Repeating their lies often has this time around brought the ANC face to face with the people in its door-to-door voter campaigns, and I have hinted a bit about it above. The poor, when asked why they vote for the ANC, often say that there is no one else to vote for. My contention is that if then that be the case, the people will have to find a way of removing these cronies from power and replacing them with legit leaders appointed by and accountable to the people who put them in power-within the structure of the ANC(which for now is a pipe dream).

The problem is the creation of the ANC of an elite crew/class, which they falsely accuse of derailing its rule. They have managed to put in place people who have the same elitist ideas as they have, and when things are not going their way, they blame the elite. Worse, when the people decry their state of existence and poverty, the ANC tells them to hassle very hard, and that the media and the elites are out to bring down the ANC.

The ANC responds to the people's poverty and suffering in the same elitist way, far flung from and oblivious to the people's realities of the Concentration camps; they have no concrete way of responding to the poor, and issue palliatives, homilies and vague answers that makes them seem aloof from these dreaded decrepit living conditions of the subjects. The following article by Babalo Ndenze, Lebogang Seale and Piet Rampedi, makes my point eloquently and in an erudite manner:

Angry Citizens Confront ANC Leaders

The ANC’s charm offensive in the Eastern Cape and Free State was met with cheers, jeers and tough service delivery questions from disgruntled residents who complained about poor or inadequate services.

The party’s senior officials, including President Jacob Zuma, his deputy, Cyril Ramaphosa, treasurer-general Zweli Mkhize and secretary-general Gwede Mantashe got the message first-hand after the ANC dispatched them to Port Elizabeth in the Eastern Cape, and to the Free State areas of Mangaung, Sasolburg and Welkom.

The ANC’s top brass took the party’s campaign trail to the two provinces to sell the “good story," and to rally support for the party ahead of the May 7 general elections.

While they were warmly received by some residents, others raised concerns about poor services and unfulfilled promises in the delivery of housing, water and jobs.

In Sasolburg, Mantashe met residents complaining about leaking, cracked and incomplete RDP houses.

In ward 13’s Iraq township, a woman grudgingly accepted the ANC’s T-shirt emblazoned with Zuma’s face.

“I don’t like this man sitting here,” said the woman, who did not want to be named, as she rolled out the folded T-shirt and pointed at Zuma’s picture.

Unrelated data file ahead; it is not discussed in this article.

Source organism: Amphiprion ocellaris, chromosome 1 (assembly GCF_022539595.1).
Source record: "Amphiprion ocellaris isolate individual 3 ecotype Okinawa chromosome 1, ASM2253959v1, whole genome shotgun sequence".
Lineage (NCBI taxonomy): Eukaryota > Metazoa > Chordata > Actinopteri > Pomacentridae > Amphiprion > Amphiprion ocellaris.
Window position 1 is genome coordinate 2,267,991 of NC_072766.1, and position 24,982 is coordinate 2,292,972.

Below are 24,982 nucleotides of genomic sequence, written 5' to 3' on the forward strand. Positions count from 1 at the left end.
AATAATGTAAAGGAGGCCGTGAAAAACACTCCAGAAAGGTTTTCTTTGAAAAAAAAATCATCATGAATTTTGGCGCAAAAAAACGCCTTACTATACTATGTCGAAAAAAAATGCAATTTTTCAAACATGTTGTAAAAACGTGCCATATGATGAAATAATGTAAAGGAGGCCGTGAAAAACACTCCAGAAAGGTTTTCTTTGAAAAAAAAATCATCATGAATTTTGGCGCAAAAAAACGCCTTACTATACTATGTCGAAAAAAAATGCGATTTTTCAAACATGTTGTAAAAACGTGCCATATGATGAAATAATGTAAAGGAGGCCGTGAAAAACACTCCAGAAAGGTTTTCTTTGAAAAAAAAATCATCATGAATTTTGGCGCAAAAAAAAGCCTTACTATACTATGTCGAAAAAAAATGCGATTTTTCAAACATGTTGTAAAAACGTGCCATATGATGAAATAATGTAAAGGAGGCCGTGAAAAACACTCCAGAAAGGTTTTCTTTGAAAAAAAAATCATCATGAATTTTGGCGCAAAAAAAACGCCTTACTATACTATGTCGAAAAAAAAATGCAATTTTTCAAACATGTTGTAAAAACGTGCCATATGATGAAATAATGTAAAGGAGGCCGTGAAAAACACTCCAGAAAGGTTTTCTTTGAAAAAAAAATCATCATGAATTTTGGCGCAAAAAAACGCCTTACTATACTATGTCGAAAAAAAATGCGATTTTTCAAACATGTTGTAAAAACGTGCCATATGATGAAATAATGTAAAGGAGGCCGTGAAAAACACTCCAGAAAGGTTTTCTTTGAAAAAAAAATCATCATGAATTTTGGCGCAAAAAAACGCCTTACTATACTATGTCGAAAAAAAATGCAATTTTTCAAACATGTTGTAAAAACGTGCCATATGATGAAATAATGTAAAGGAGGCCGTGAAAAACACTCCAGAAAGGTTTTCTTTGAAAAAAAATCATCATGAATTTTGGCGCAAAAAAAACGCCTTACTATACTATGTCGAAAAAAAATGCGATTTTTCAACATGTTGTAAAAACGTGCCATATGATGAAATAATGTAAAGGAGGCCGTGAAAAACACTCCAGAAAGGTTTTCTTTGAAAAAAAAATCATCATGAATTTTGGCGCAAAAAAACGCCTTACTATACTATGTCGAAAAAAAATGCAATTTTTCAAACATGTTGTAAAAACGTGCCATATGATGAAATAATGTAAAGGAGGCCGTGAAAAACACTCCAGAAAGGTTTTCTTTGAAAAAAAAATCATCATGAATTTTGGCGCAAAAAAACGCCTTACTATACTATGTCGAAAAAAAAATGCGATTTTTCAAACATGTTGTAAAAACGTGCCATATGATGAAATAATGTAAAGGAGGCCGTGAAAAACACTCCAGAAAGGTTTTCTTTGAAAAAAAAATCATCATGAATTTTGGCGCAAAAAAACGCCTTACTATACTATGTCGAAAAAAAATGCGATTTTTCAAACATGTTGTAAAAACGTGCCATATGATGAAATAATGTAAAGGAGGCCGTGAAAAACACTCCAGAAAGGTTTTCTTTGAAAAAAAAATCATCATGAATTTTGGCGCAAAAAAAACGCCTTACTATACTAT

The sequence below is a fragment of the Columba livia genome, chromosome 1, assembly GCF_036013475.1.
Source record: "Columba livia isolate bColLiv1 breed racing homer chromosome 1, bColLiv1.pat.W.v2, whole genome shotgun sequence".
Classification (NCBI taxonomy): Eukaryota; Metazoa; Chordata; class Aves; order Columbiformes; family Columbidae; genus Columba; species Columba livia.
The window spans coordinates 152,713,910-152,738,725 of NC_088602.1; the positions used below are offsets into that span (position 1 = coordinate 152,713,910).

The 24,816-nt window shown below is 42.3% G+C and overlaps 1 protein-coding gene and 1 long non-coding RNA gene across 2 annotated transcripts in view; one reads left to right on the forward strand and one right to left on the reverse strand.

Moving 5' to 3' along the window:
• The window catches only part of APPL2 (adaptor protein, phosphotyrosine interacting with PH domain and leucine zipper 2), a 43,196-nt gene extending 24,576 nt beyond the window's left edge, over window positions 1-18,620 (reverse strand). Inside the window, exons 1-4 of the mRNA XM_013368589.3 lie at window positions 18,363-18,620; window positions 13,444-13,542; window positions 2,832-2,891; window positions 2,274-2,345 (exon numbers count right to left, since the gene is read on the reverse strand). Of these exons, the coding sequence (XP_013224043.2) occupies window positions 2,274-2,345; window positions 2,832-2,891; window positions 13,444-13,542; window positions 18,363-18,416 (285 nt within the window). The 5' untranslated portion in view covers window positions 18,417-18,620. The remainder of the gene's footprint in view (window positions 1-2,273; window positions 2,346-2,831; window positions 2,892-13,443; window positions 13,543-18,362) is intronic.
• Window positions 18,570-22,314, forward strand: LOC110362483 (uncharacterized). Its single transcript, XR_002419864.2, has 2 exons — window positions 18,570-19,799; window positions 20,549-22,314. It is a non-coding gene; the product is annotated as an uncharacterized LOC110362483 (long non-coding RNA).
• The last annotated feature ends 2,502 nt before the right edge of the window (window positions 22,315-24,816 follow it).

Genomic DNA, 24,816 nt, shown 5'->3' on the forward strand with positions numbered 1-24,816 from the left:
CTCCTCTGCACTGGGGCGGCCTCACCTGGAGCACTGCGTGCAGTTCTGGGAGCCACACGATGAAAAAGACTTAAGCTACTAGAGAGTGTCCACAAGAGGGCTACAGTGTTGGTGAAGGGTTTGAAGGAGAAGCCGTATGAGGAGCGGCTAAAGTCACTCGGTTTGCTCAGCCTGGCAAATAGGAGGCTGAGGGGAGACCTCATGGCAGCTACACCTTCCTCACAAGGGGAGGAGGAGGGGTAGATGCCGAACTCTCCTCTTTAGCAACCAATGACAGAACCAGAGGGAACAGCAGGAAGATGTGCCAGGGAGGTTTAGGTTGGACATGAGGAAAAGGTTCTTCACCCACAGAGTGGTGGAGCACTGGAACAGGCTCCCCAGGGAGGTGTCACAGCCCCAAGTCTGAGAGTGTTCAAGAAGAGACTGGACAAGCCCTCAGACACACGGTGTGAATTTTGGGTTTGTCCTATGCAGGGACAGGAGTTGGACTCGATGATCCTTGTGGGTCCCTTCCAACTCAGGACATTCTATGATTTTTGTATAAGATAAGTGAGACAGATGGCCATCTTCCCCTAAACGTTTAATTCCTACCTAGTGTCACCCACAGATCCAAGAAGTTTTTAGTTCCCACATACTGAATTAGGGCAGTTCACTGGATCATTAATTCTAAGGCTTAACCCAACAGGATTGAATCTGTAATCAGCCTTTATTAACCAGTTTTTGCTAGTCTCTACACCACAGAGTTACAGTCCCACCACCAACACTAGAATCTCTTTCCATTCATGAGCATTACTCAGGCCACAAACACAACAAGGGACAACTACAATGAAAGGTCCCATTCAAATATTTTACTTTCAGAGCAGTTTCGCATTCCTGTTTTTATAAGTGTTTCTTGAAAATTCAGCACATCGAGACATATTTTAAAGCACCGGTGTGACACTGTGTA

A visibly embarrassed Mantashe tried to calm her down: “Don’t vote for him [Zuma], then — vote for the ANC.”

But the woman would have none of it, continuing with her protestations: “I only vote because of Mandela. This one sitting here (on the T-shirt) — he must go. He must give others (a) chance.”

Mantashe later defended Zuma’s leadership in an interview with The Sunday Independent. He said the woman’s statements were “not a representation” of other residents, and blamed the negativity around Zuma’s administration squarely on the media and sections of society.

“The media has been talking about the president negatively. The question of the president and Nkandla doesn’t come only during elections. It’s a preoccupation and obsession of the media and the elite,” said Mantashe.

Mantashe’s election trail in townships around wards 1 and 13 of the Metsimaholo Municipality at first got off to a good start, with residents chanting pro-ANC slogans.

His message to residents was unambiguous as he moved from house to house: “We are asking you to vote for the ANC on May 7.”

Many people grudgingly accepted his request, while complaining about the water seeping through their houses’ walls and floors.

Most residents grudgingly accepted Mantashe’s invitation.

“Yes, we will vote for the ANC, but my house is wet [waterlogged]. The toilets don’t flush because there’s no sewerage (pipes). We are using pit toilets,” said Jane Ncwane, 49, who lives with her four children.

Mantashe said the protests in Bekkersdal, west of Jo'burg, which resulted in last Thursday’s violent clashes between angry residents and the party’s Gauteng provincial leadership, were born of anarchy, rather than genuine concerns.

“It wasn’t as if what happened in Bekkersdal couldn’t be expected. If you have concerns and don’t talk to people (ANC leaders), then there’s something more than a protest. It’s anarchy,” Mantashe said yesterday.

Gun-toting people believed to be bodyguards escorting Gauteng Housing MEC Ntombi Mekgwe and her entourage had to fire shots to disperse angry Bekkersdal residents who barricaded the streets with burning tires, rocks and debris to stop the ANC leaders from conducting a door-to-door campaign in the area.

In Port Elizabeth, Zuma was greeted by loud cheers and jeers during his campaign in the Nelson Mandela Bay Municipality.

He was accompanied by provincial ANC chairman Phumulo Masualle, Gauteng Premier Nomvula Mokonyane, ANC Youth League national convener Mzwandile Masina and chief whip Stone Sizani.

His whirlwind tour of the region saw him visiting a number of communities in Walmer, Jacksonville, Motherwell and Uitenhage.

Walmer residents told Zuma of their daily struggles with their poorly built government houses, which flood after rain. “The rain leaks while we’re sleeping. During the night, everything happens,” said Nowandile Mayekiso, 65.